Paul Clarkson (left) and Pamela Clark pictured during the first national Covid-19 lockdown in 2020
A Big Issue vendor who lost her husband, also a vendor, over Christmas has told The Big Issue she is “broken” by his death.
Popular seller Paul Clarkson, who sold the magazine for two years outside Sainsbury’s Local on Portland Road in Hove, died on Boxing Day from pneumonia at the age of 58.
The father of six and grandfather of three leaves behind partner Pamela Clark, 54, who also sells the magazine at Blackington Road Co-op in Brighton.
Pamela paid a touching tribute to Paul: “I’m broken. Absolutely broken. Paul was so loved by everyone, everybody loved my man.
“People were his life. We dressed up as Mr and Mrs Santa as always at Christmas and he wanted to be who he was and I will always respect that for the rest of my life.”
A former bricklayer, Paul ran his own business until a relationship breakdown left him homeless. Paul had been with Pamela for 15 years and married for four years.
Paul will be remembered in his native York with a service taking place at St Luke’s Parish Church on January 26 before being laid to rest at Fulford Cemetery in the city. Pamela is travelling from Hove to York to pay her respects.
But Paul’s regular customers and members of the local community in the pair’s adopted home of Brighton and Hove have rallied around Pamela in the wake of his death.
Paul was so loved. He had time for everybody
A fundraiser set up in Paul’s memory has raised more than £3,500 to support Pamela with travel costs as well as covering the cost of transferring Paul’s body to York. Pamela also wants to use the money for a memorial to Paul in Hove and is hoping to erect a plaque in his memory on his former pitch.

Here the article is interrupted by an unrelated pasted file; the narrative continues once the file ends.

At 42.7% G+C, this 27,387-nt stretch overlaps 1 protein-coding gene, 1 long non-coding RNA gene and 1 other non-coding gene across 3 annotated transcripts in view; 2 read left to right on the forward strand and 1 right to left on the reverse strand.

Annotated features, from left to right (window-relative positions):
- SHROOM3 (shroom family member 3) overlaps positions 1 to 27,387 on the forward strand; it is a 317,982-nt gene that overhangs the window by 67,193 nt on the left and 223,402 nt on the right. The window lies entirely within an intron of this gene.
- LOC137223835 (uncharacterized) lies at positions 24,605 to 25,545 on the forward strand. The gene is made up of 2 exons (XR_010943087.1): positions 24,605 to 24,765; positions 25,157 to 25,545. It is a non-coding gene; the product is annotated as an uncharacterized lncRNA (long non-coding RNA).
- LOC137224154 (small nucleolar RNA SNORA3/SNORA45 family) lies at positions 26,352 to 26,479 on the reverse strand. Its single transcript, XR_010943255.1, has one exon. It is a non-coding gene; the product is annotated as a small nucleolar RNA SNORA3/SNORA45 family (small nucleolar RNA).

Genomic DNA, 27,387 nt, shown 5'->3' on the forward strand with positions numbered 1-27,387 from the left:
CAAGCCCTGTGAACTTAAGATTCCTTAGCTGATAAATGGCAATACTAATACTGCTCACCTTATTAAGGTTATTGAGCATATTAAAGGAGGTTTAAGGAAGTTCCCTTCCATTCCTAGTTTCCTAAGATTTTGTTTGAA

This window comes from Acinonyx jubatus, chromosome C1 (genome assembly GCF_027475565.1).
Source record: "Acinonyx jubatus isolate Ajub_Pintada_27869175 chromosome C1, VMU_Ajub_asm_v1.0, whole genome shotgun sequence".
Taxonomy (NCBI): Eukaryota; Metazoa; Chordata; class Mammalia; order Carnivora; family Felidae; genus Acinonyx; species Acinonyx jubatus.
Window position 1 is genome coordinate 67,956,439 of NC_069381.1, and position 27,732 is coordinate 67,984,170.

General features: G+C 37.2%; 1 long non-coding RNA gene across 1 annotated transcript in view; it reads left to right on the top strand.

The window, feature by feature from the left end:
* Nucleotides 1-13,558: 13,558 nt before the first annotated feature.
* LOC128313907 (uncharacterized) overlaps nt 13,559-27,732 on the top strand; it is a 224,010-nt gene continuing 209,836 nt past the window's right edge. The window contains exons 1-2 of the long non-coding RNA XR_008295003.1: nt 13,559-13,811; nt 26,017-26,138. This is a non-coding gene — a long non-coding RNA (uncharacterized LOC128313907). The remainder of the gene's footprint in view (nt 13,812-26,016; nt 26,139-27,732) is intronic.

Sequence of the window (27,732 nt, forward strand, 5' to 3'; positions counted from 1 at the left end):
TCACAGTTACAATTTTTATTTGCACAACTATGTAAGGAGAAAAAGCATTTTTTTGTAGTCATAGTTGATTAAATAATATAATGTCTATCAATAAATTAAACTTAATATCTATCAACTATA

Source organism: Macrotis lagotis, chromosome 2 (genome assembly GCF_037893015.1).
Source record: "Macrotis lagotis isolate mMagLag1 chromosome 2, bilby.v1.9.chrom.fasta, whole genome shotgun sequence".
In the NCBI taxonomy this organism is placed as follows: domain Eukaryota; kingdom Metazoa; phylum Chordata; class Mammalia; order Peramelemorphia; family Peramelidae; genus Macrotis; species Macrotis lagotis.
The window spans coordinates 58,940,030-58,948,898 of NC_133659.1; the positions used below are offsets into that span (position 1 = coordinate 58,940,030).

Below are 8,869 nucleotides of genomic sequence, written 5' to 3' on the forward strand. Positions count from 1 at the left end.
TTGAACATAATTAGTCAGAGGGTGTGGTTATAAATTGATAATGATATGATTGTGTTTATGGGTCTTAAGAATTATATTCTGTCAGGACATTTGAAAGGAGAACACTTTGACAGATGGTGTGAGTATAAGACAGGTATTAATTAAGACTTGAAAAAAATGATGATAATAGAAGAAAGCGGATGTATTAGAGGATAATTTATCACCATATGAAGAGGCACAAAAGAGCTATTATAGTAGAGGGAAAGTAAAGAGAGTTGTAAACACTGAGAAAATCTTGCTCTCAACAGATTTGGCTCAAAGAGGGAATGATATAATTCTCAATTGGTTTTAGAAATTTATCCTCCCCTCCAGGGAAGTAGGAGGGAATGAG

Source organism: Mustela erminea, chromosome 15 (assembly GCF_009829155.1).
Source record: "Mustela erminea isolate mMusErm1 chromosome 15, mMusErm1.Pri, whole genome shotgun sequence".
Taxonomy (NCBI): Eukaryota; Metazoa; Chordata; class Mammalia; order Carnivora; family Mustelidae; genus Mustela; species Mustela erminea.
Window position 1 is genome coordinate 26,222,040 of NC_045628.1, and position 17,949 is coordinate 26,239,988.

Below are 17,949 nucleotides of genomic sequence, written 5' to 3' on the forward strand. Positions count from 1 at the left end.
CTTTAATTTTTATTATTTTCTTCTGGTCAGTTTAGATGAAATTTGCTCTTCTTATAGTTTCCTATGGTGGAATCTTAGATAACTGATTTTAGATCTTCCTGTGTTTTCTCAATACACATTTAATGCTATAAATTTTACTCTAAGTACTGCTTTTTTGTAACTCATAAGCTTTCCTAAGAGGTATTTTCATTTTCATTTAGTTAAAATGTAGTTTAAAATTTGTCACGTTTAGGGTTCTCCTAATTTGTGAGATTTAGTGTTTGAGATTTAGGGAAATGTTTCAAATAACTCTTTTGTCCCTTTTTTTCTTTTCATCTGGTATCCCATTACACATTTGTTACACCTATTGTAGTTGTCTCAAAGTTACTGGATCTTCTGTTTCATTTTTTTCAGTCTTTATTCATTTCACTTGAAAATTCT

Pamela added: “It’s so amazing that people have done that but it says it all – Paul was so loved. He had time for everybody.
“We both always had time for people because we know what it is like to be out here, we’ve been out on the streets for 10 years. We both know what it is like even just to be said hello to.
“Paul was the best thing in my life.”
The loss of Paul’s life has been keenly felt locally with flowers laid on his pitch while Pamela left his Big Issue backpack and tabard alongside her own heartfelt tribute. The note read : “This is my heart and it belongs to you. My best friend, my soul mate, my other half of me. I love and treasure you forever. See you on the next one. Eternally Pam.”
Chris Holt, director of marketing and communications at St Christopher’s School in Hove near Paul’s pitch, also got in touch with The Big Issue to share his memories of Paul.
“I would always stop for a chat with him. He was endlessly positive about life, giving thanks for the pieces of good fortune that came his way.” said Chris.
“He had clearly had a tough life but he was never bitter or miserable. A man of proud Northern roots (his accent always reminded me of Lemmy from Motorhead), he was never ungrateful but sometimes a little bemused at some of the gifts he was given by Southern middle class shoppers leaving Sainsbury’s. Put it this way, he much preferred a pork pie to a vegan energy bar!
“As a school, we support a number of local charities for the homeless and vulnerable, and our efforts over the course of the coming months will be in his name. A man of strong Christian faith, his parting words to me were always “God bless yer, my friend!” in that gruff accent. God bless you, Paul.”
Urgent action is needed to prevent even more people being pushed into homelessness. A secure home is the first step in addressing the cruel cycle of poverty to ensure people can fulfil their potential. Join us to keep people in their homes.